A bizarre but valuable phenomena of quantum mechanics could be harnessed with the help of a new ultrathin creation, allowing for the development of much smaller and more potent computer, sensing, and encryption technologies in the future. Scientists from Sandia National Laboratories and the Max Planck Institute for the Science of Light say this device might replace a roomful of equipment to join photons in a weird quantum process called entanglement. Metasurfaces, a type of nano-engineered material, pave the path for intricate entanglement of photons that has previously been impossible with compact technology.

If two photons are entangled, it doesn’t matter how far apart they are in space; any manipulation of one will have an effect on the other. An eerie consequence of quantum mechanics, the branch of physics that deals with particles and other extremely small objects.

Scientists have found a method to use this seemingly strange phenomena to process information in novel ways. Quantum computing, which might have far-reaching consequences for industries including science, banking, and national security, uses entanglement to safeguard sensitive quantum information and remedy mistakes. Additionally, cutting-edge new encryption techniques for safe communication are made possible by entanglement.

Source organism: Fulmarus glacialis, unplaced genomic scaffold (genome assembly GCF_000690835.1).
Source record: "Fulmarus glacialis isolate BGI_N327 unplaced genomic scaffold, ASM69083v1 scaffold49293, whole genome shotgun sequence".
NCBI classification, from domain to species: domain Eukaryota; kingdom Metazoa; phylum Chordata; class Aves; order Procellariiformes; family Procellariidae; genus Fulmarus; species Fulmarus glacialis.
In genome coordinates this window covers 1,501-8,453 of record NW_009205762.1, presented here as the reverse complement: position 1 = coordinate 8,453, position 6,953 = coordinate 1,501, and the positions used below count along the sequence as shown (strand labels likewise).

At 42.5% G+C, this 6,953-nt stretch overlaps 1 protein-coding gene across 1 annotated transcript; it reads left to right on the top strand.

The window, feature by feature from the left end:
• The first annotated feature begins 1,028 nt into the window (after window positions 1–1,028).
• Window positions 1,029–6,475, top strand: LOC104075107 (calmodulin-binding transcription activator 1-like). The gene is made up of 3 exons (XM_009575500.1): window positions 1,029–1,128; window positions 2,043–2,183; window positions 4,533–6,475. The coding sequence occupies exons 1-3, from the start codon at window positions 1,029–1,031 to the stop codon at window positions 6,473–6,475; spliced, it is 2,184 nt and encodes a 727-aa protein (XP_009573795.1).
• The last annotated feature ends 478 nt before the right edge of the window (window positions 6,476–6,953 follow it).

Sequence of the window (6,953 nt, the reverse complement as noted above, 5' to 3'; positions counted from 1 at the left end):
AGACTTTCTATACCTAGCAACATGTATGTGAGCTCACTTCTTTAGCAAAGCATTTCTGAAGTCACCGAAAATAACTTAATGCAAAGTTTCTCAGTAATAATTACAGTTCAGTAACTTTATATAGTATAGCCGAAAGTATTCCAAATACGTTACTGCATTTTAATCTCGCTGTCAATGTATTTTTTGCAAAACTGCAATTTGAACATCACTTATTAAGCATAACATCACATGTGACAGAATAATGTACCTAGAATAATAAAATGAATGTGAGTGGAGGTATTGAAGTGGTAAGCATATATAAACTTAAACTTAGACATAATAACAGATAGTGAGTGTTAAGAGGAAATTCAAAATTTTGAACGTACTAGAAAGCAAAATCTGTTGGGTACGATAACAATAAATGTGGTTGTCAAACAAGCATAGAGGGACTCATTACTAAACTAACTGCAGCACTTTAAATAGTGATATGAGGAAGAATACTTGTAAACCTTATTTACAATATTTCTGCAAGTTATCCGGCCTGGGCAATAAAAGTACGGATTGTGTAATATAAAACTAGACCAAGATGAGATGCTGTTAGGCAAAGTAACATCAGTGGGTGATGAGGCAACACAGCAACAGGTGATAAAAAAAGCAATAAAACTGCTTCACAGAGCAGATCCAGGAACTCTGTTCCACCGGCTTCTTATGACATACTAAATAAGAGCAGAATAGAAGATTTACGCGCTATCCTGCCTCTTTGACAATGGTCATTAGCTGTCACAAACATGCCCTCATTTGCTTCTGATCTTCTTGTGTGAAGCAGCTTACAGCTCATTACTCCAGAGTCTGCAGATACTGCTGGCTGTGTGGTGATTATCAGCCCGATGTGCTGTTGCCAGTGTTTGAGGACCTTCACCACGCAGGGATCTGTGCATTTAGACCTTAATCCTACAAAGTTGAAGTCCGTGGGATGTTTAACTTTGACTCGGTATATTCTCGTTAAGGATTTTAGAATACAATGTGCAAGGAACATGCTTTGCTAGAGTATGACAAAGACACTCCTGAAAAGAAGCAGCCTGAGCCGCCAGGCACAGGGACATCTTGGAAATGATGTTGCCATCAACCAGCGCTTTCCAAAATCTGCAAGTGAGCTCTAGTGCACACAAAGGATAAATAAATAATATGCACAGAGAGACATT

The Center for Integrated Nanotechnologies at Sandia and Los Alamos National Laboratories was instrumental in the development of this revolutionary technology, which is one hundred times thinner than a sheet of paper. The Basic Energy Sciences program of the Office of Science supported Sandia’s team.

This novel metasurface provides access to the strange quantum effect. In some respects, it resembles the mirror through which Alice, the protagonist of Lewis Carroll’s “Through the Looking-Glass,” discovers a fantastical new world. Scientists’ novel invention requires a laser to be shone through it rather than people walking through it. The common semiconductor material gallium arsenide is used to create nanoscale patterns that the light beam must pass through as it travels through an ultrathin glass sample.

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The optical fields are “scrambled,” as senior scientist at Sandia, Igal Brener, put it. He was in charge of the Sandia team because of his extensive knowledge of nonlinear optics. It is possible, he claimed, for a pair of entangled photons to emerge from the sample in the same direction as the entering laser beam. Brener is excited about this gadget because it can create intricate webs of entangled photons, as he explained. It can generate several entangled pairs, some of which are nearly indiscernible from one another, rather than just a single pair. These so-called multi-entanglement variations are essential to the operation of several technologies that rely on complex information-processing techniques.